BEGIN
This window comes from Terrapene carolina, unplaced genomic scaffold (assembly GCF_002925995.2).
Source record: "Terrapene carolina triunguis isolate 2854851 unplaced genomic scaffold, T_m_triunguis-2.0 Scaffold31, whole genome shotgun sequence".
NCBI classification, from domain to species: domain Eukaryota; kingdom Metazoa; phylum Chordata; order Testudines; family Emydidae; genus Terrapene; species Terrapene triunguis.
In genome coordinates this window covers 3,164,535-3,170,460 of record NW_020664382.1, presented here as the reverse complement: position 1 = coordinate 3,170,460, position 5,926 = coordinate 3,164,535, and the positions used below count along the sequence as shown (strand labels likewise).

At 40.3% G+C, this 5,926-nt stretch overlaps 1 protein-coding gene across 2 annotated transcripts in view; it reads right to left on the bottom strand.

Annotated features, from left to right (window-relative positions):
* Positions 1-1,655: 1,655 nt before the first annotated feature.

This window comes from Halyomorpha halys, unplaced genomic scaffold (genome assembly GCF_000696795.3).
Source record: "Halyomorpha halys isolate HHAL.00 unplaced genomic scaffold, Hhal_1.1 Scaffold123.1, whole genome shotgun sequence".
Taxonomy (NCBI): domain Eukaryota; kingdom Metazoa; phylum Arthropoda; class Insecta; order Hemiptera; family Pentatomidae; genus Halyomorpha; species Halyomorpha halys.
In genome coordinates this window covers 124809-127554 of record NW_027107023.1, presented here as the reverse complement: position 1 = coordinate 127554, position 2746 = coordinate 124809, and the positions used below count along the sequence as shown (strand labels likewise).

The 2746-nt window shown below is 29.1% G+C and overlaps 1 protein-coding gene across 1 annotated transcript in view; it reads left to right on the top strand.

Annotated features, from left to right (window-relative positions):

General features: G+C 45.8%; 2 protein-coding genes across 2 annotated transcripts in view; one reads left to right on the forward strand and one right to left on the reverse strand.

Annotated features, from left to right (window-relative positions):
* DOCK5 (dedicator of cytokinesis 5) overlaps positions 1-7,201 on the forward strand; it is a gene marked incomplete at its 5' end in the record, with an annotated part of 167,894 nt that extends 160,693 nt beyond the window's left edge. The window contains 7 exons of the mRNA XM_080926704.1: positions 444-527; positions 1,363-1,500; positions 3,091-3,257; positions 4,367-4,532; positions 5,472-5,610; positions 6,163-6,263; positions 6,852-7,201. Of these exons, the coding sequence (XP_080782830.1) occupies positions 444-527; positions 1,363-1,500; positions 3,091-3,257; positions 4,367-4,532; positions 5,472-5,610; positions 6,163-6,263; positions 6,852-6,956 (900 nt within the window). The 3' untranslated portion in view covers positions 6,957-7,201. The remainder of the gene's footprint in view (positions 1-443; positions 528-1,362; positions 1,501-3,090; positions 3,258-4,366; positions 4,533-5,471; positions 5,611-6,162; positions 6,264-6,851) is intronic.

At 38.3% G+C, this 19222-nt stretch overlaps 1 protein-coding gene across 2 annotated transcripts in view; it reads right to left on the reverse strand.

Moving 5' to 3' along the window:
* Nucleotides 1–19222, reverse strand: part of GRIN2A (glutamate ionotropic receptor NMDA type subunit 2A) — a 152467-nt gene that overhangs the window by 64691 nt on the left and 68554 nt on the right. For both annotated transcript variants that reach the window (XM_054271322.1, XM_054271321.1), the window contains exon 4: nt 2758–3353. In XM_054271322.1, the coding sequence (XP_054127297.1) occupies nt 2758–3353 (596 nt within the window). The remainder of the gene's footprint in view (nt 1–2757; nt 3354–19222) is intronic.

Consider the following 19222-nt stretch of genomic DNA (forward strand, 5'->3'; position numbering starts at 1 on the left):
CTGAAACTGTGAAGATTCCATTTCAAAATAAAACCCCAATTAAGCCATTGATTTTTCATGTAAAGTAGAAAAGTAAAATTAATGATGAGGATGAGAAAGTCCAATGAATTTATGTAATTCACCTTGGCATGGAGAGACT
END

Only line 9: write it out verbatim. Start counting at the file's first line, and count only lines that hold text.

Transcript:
Source record: "Halyomorpha halys isolate HHAL.00 unplaced genomic scaffold, Hhal_1.1 Scaffold123.1, whole genome shotgun sequence".